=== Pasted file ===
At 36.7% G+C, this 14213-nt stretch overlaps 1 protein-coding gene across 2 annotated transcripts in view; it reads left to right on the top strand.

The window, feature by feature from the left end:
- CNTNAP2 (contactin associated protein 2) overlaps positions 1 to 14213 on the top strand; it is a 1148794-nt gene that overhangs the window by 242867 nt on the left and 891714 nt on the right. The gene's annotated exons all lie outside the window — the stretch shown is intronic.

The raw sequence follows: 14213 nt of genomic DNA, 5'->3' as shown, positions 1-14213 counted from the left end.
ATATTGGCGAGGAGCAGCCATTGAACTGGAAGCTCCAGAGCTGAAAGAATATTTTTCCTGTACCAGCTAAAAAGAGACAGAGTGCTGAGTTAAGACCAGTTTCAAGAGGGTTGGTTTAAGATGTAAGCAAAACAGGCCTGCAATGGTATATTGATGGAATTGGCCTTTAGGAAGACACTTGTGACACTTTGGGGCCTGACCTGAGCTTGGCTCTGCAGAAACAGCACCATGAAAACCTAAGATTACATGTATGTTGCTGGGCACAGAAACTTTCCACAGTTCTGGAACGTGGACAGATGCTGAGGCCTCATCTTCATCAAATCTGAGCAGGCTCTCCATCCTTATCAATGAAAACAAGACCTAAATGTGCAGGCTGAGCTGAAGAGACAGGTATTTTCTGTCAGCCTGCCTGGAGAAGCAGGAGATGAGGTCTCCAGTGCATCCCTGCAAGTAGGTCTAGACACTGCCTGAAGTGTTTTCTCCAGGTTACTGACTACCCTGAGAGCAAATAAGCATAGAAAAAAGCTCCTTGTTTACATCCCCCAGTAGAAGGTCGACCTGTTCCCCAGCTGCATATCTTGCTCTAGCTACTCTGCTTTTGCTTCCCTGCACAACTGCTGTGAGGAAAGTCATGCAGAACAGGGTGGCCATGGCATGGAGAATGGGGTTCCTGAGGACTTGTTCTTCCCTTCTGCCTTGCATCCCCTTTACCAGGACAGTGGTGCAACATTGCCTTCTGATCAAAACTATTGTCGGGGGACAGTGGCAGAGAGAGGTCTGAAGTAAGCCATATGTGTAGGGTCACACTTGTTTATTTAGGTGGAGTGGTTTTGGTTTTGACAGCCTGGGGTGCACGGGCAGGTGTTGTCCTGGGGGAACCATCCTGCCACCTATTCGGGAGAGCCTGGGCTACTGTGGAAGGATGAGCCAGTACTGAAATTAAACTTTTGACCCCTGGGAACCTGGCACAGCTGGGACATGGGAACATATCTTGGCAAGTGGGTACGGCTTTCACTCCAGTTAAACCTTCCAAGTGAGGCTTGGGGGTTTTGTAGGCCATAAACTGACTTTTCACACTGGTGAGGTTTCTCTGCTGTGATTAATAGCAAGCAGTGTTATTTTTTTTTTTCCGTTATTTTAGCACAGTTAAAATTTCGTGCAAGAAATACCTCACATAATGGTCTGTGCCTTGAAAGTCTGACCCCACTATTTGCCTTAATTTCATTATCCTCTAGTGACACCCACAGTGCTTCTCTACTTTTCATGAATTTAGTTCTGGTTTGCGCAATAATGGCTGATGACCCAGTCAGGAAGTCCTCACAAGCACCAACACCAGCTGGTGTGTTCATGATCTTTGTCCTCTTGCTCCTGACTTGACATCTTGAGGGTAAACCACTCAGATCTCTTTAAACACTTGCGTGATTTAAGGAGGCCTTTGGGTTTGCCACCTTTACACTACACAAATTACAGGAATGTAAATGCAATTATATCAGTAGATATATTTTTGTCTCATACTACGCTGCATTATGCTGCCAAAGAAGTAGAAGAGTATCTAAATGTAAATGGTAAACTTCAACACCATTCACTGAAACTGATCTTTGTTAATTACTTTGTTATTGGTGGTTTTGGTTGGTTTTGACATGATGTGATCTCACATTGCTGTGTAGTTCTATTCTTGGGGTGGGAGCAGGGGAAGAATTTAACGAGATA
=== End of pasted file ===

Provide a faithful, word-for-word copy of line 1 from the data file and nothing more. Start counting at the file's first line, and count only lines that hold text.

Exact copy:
At 36.7% G+C, this 14213-nt stretch overlaps 1 protein-coding gene across 2 annotated transcripts in view; it reads left to right on the top strand.